Can we ever forget September 11, 2001? I was living in Texas at the time, and I was getting ready to go to work. I had the TV on, and I saw a plane crash into one of the twin towers in the World Trade Center in New York City. I couldn’t believe what I was seeing; how could this happen? Immediately I realized that everyone on that plane had died. Then I realized that the people who worked in the twin towers were dead or dying.
I could not get it into my head that this had happened. I sat down and watched as people in the remains of the towers tried to jump to save themselves. Innocent people were dead and dying, and then I heard that the Pentagon was attacked as well. Listening to the news, I kept saying to myself, ‘this can’t be happening.’ When I found out that Osama bin Laden was behind this horrific attack I remember feeling more hatred in my heart than I thought was possible.
I got myself together and drove to work. The first person I saw was Adnan, who came from Saudi Arabia. I felt immediate hatred toward him, even though my mind was telling me that he was not part of this horror; yet, I wanted to punch and kick him for being who he was. I’m not proud of that. To this day I am not proud of that.
I don’t remember much of that day, but there was a TV on all day at work, and we all watched. When I left work, I went straight to where crowds of people were lined up to give blood to help the survivors of the disaster. Most of us cried as we waited. Some of us swore that they hoped that Saudi Arabia and all its people in it would die. I still bear the shame of that statement.
There were so many people who died on that day, including responders, fire fighters, police, and more. There were also stories of real courage on that awful day; some people who tried to save others, and in so doing, lost their own lives.
Each September 11 I grieve for those lost. September 11 for my generation was our Pearl Harbor. We felt the same shock and sadness that shook our nation during the attack on Pearl Harbor. It changed us all forever. We knew that we were not safe any longer, that anything like this could happen again. We lost our innocense that day. We no longer felt safe. If this horror could happen in our country, it could happen again.
And yet, while we lived through the knowledge that our enemies planned this horrible event, we learned that nothing and no one is ever really safe. We learned to be wary, we learned to be careful of where to keep our trust, we learned that anything can happen at any time. In my case, I feared the worst every day after September 11. I previously had loved flying, yet after this I swore I would never set foot on an airplane again. What I couldn’t get out of my mind was knowing that those innocent people on the plane, headed for the twin towers, were doomed. Imagine how it would be to suddenly know that you are going to die and there is nothing that you can do about it.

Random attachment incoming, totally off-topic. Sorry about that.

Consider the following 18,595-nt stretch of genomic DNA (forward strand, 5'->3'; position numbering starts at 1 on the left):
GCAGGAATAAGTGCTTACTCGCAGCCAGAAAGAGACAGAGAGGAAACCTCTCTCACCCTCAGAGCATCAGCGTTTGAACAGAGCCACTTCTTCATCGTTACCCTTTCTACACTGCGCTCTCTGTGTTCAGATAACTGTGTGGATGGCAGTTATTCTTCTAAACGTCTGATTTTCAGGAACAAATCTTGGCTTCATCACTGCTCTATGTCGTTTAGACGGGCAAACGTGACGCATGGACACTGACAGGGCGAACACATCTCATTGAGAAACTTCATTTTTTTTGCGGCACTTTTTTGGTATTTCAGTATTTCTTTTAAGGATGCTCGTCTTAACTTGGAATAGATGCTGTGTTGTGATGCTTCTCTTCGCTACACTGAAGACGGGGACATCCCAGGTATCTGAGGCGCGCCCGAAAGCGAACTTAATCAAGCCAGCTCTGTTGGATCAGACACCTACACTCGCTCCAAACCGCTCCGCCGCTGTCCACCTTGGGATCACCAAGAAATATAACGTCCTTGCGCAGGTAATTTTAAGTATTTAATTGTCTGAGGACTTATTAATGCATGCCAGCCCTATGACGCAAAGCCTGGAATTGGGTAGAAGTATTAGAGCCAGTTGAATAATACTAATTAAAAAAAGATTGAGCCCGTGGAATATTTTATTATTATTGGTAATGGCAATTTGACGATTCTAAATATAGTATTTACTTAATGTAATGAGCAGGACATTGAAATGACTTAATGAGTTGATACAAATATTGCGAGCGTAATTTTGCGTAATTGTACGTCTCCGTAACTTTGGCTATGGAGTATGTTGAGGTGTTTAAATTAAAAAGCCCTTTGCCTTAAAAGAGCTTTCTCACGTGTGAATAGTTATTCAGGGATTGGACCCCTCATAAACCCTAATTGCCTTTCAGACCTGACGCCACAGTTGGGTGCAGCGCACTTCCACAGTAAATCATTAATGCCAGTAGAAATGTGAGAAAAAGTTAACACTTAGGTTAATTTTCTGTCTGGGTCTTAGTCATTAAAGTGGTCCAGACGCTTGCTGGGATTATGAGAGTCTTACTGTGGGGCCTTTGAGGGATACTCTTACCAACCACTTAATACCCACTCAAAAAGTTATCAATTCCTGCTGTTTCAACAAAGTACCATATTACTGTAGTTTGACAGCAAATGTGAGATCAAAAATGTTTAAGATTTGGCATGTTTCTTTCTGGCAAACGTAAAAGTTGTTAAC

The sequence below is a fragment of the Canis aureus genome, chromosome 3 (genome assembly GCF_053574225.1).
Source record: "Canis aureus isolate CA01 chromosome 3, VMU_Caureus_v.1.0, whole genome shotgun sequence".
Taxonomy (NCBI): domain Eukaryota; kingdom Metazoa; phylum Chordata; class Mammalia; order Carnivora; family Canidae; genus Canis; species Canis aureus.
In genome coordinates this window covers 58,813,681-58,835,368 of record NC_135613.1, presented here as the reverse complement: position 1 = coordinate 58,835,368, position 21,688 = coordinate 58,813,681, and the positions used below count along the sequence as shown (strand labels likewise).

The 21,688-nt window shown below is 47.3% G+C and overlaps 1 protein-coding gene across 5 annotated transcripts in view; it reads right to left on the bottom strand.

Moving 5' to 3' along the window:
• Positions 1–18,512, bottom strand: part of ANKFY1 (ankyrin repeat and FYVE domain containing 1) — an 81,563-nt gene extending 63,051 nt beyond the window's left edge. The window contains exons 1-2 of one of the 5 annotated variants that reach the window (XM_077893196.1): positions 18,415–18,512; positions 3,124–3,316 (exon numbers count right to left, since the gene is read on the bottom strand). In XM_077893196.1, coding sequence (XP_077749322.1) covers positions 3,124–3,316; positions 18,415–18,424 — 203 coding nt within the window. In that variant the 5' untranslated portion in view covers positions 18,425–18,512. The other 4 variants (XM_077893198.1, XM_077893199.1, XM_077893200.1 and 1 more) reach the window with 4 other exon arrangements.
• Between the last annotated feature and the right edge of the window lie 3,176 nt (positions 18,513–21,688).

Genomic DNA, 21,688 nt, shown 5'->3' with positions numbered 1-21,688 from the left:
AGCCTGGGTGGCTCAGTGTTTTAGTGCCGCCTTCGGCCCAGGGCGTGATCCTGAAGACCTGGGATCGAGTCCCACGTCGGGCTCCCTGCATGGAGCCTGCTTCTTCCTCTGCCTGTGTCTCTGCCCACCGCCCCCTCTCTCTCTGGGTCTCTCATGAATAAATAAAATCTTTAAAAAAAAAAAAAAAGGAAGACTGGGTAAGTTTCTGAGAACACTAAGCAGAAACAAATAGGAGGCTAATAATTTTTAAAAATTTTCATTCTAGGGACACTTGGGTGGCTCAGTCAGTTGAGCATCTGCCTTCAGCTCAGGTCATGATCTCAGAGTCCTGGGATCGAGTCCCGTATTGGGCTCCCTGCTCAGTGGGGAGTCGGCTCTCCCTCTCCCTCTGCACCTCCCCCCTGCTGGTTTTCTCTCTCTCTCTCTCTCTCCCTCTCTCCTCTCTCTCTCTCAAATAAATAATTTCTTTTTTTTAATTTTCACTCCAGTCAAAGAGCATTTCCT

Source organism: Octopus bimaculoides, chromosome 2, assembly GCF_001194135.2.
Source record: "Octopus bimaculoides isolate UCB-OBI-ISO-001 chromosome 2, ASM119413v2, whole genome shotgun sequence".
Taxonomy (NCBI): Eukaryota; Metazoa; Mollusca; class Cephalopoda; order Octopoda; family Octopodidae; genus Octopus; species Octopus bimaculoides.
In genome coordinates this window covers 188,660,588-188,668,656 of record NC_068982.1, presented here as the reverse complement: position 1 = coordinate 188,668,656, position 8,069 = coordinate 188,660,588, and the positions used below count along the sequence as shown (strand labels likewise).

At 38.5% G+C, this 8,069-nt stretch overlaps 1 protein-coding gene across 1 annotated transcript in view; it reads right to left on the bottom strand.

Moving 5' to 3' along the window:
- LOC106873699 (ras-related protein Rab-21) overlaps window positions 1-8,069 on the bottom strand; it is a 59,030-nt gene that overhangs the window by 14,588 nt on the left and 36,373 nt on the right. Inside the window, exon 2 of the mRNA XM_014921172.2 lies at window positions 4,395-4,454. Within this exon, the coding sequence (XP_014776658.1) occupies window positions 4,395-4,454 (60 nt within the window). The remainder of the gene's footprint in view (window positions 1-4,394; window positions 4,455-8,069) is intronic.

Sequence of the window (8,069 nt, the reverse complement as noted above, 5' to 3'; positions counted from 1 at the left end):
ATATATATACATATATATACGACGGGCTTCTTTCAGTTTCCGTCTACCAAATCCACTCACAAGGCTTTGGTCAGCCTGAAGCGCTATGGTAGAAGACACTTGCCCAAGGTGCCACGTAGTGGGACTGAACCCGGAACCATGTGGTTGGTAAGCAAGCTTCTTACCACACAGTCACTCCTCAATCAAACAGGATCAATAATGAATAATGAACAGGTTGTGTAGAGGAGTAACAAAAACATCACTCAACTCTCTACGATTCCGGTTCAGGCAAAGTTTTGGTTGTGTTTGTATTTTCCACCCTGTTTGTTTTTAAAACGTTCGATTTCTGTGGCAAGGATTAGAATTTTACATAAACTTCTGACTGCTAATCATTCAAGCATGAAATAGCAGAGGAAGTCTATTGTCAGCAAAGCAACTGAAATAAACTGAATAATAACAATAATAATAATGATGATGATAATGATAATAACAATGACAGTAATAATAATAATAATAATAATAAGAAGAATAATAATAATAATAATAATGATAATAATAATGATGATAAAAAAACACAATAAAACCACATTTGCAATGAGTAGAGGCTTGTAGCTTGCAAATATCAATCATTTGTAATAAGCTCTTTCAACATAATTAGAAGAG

I didn’t fly again until this year when I went to Hawaii. I was fearful at first, and then I realized that worrying wasn’t helping me. I decided to act “as if.” That means that I decided that I was not going to die in a plane crash. As I began to relax, I remembered how I had once loved flying. I found that I loved it all over again.
The United States of Amercia is a nation like none other. We have come through the horrors of that day, and we will never be the same. Even though Osama bin Laden is dead, there are always people who hate us for who we are. Life has changed forever since September 11, 2001. We lost our innocense and faith for a time, and we can never forget those lives lost. However, we can’t let hatred and bitterness and sorrow make us monsters. The real monsters are out there, and we cannot join them.
But we can do all we can to be aware, to be present, to be our best selves and to go on. Living our lives is a tribute and honor to those who lost their lives on September 11, 2011. That day is now part of our history. The best we can do to honor those lost is to live our lives in the best way we can. We can’t let anger, fear and sorrow dictate who we are.
World War I and II, Pearl Harbor, September 11, 2001 and more will always be in our history and our hearts. While we mourn the loss of lives today, let us remember to be vigilant, aware and to cherish each breath, and each person we love. Let us honor those who died on this day eight years ago by living well, doing good things, cherishing our loved ones and never forgetting those lost.